Not a day goes by without at least one patient reporting significant hair loss. Hair loss can be very distressing for both men and women, often associated with a decrease in self-confidence and sometimes requiring a change of hair style to try to compensate for the loss. If you're looking for hair loss treatments in Minneapolis, please reach out to learn more.
So, let’s talk about hair loss.
What is considered an abnormal amount of hair loss? Average daily hair loss is anywhere from 70-100 hairs/day. (Keeping in mind, in people with longer hair it will look like they are losing more hair since those 70-100 hairs can make a huge hair ball in the shower!) But hair loss becomes abnormal when someone is consistently losing greater than 100 hairs a day.
Causes of Hair Loss
There are numerous causes of hair loss. Most non-traumatic hair loss is related to nutritional deficiencies, hormone imbalances, and aging.
Adequate nutritional status is needed for healthy hair growth. Protein malnutrition can cause hair to become brittle and fragile. The sulfur containing amino acids cysteine and methionine in protein are needed to build hair keratin. Fats are needed to support hormone synthesis (important for hair growth) and are also important for hair hydration. However, excessive intake of saturated and omega 6 fatty acids, as well as simple carbs, can be pro-inflammatory for skin and hair, increasing sebum production and potentially causing keratinization disorders of the hair. Regarding vitamins, there are several vitamins that play important roles in hair growth and hair maintenance. Vitamin A, B vitamins (B3/niacin, B5/pantothenic acid, B6/pyridoxal phosphate, B7/biotin, B9/folate, and B12/cobalamin), vitamin C and vitamin D are all important for hair health. Minerals that support hair growth include iron, zinc, copper, selenium, magnesium, calcium, and silicon. Additionally, the antioxidant polyphenols (ex. green tea and various herbs) can also boost hair’s condition. *Keep in mind, vitamins A and D are fat soluble and accumulate in the body, iron excess is pro-inflammatory, and selenium toxicity can cause hair loss, so it is important to discuss all your supplements and dosages with your physician.
No doubt, significant hair changes occur around puberty, pregnancy, postpartum, middle age, menopause, and older age. These milestones in life are accompanied by hormonal shifts. Androgens (testosterone, dihydrotestosterone, DHEA, androstenedione) are responsible for changing our baby soft hairs into dark, course hairs on the face, axilla, chest, and pubic areas during puberty. However, those same androgens unfortunately have an inhibitory effect on scalp hair. The very potent androgen, dihydrotestosterone, is responsible for much of male-pattern baldness and is converted from testosterone by an enzyme called 5-alpha reductase. This is the enzyme that the hair loss medication finasteride (Propecia) blocks. There are also several herbal supplements that are mild 5-alpha reductase inhibitors as well. Although testosterone is best known for its effects on hair, both estrogen and progesterone also affect hair growth. Estrogen effects are still being studied, but we know decrease in estrogen post-partum and during menopause cause hair loss, and progesterone decreases androgen synthesis and 5-alpha reductase activity at the hair follicle, supporting hair growth.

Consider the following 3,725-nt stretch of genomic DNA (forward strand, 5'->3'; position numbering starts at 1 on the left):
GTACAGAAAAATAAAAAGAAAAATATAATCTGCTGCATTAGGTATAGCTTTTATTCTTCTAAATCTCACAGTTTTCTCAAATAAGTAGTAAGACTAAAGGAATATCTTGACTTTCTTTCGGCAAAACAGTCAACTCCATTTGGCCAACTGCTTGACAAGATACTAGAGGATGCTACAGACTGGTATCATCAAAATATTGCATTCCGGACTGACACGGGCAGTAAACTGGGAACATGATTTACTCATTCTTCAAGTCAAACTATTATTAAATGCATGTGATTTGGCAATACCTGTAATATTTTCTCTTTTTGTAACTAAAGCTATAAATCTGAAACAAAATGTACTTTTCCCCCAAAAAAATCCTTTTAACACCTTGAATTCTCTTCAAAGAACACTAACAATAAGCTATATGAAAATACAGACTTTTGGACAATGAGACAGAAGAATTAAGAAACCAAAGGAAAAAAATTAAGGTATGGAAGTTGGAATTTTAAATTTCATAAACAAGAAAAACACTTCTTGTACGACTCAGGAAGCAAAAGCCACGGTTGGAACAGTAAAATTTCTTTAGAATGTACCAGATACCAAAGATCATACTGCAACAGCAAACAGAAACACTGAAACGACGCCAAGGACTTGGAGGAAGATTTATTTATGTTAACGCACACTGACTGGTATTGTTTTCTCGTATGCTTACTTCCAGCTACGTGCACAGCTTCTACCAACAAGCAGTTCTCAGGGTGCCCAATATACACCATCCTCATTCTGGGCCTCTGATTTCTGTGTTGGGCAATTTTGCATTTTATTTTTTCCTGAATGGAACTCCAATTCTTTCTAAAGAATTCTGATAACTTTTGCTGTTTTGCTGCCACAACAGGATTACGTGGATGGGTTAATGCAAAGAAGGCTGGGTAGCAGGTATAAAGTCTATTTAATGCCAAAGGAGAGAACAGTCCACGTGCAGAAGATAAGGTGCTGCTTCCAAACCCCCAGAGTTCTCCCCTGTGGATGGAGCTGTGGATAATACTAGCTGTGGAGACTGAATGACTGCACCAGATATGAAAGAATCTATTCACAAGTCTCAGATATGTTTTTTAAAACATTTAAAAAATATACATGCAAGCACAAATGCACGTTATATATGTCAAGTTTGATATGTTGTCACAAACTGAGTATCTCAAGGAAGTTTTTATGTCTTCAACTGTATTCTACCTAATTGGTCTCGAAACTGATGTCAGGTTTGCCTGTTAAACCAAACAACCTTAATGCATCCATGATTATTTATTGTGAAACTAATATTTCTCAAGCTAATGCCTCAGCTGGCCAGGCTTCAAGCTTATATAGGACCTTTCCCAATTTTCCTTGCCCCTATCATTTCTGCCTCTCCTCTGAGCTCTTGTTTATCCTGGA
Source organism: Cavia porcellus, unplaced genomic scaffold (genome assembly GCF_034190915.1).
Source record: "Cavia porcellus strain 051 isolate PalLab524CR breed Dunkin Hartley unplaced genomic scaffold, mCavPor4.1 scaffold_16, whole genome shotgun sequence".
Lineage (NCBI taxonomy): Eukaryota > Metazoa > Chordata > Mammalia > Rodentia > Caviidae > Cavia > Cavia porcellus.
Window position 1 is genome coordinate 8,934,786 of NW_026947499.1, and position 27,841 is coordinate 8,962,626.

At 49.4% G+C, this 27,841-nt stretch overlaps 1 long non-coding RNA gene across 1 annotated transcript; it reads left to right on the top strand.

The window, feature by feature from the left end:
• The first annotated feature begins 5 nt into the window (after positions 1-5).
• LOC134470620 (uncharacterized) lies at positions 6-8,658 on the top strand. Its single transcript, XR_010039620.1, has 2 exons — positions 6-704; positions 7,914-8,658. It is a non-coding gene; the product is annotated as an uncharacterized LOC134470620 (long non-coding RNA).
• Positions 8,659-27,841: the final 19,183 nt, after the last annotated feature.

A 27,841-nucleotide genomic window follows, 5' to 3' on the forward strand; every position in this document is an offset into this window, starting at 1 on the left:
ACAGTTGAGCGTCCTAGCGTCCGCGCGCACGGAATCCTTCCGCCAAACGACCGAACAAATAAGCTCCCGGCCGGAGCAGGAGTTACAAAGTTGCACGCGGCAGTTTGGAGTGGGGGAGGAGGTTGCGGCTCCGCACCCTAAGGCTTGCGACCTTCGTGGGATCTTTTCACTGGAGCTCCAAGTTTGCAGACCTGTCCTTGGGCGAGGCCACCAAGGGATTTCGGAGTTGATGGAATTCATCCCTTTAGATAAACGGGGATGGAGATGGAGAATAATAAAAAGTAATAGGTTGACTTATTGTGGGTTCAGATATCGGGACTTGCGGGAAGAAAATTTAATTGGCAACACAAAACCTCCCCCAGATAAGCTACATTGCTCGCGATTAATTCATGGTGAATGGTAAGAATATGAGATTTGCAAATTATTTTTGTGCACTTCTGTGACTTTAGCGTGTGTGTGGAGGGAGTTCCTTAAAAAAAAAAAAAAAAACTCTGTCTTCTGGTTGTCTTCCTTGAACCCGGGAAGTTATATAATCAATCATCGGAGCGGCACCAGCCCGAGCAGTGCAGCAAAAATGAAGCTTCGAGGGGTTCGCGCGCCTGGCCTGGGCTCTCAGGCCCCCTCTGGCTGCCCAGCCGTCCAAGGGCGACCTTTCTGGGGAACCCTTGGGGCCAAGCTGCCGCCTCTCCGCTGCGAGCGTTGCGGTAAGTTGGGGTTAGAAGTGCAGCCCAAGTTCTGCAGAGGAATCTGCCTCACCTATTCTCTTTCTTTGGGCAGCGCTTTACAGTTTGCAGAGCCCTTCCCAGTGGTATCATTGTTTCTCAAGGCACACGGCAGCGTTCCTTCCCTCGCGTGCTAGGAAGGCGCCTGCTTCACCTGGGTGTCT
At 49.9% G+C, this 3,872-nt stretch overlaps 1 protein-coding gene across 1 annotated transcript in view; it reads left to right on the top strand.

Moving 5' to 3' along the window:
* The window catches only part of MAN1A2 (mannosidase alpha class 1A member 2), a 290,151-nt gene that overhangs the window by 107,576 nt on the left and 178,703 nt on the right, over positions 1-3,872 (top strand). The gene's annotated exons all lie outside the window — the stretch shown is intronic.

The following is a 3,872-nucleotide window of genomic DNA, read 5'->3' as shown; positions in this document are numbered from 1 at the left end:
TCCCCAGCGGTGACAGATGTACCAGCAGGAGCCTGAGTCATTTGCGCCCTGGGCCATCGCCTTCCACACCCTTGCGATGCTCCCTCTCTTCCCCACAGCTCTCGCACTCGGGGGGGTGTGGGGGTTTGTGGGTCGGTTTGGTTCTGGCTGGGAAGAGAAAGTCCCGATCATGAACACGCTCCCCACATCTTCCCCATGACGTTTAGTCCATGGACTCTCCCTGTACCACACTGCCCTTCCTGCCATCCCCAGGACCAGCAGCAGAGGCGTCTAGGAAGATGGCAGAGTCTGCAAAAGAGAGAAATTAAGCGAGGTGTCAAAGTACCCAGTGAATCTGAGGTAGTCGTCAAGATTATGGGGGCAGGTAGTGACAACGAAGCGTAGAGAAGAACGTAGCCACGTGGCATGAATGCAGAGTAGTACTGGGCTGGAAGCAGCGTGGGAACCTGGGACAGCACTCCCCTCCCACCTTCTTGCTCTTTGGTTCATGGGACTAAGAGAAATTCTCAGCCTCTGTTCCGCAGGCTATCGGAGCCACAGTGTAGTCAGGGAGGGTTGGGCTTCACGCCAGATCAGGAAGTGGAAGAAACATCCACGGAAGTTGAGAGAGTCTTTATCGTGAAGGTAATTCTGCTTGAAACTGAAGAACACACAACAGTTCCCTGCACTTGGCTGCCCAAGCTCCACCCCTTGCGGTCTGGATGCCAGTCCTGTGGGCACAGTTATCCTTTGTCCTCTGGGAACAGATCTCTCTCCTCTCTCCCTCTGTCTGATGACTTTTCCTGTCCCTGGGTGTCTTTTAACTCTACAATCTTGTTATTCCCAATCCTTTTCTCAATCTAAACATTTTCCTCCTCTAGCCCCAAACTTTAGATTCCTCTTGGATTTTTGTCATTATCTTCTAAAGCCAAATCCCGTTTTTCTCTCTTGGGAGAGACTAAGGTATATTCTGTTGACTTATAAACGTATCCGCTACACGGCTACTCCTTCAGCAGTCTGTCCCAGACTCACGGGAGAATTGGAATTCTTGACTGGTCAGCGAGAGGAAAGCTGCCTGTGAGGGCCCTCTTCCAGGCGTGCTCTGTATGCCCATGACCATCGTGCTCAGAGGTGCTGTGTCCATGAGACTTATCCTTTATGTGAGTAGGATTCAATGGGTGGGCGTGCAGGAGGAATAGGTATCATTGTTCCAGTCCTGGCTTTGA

Hair loss is one of the many frustrating symptoms that can accompany hypothyroidism. Thyroid hormones can length the growing phase of hair, as well as support the pigmentation of hair.
And of course, no hair loss talk would be complete without talking about stress. We all have heard the statement “I’m so stressed my hair is falling out!”. Unfortunately, there is some truth to that. Corticotropin-releasing hormone (CRH), a hormone the brain releases to drive the stress response, inhibits the growth of keratinocytes and pushes hair prematurely into the resting state.
Aging is one aspect of our health that we cannot control, and although much of hair loss with aging is related to hormonal shifts, there is an incremental decrease in body hair with age that cannot be solely explained by hormone changes.
Treatment Options for Hair Loss
So, what can be done about hair loss? I like to approach hair loss with patients by looking at all the above factors and see if one or more may be contributing to their hair loss. It is always best to start with the underlying root cause(s). Depending on the cause of the hair loss, there are supplements, both oral and topical, that can help support hair growth. There are also medications, both commercially available, as well as compounded medications, to support hair growth. One of my favorite approaches is to personalize a combination of supplements and tailored medications to address hair loss from multiple angles. And for substantial, permanent hair loss, there is always the option to consult with a hair transplant physician.
*And one last note! Keep in mind, the entire hair cycle lasts from 2-8 years, with the resting phase prior to shedding lasting about 3 months. So, you need to give any treatment at least 3 months, and preferably longer, before any improvement can be seen.
If you would like to discuss non-surgical hair loss treatment options in Maple Grove, Minnesota, please reach out to me at Twin Cities Integrative Medicine.
Goluch-Koniuszy ZS. Nutrition of women with hair loss problem during the period of menopause. Prz Menopauzalny. 2016 Mar;15(1):56-61. doi: 10.5114/pm.2016.58776. Epub 2016 Mar 29. PMID: 27095961; PMCID: PMC4828511.
Grymowicz M, Rudnicka E, Podfigurna A, Napierala P, Smolarczyk R, Smolarczyk K, Meczekalski B. Hormonal Effects on Hair Follicles. Int J Mol Sci. 2020 Jul 28;21(15):5342. doi: 10.3390/ijms21155342. PMID: 32731328; PMCID: PMC7432488.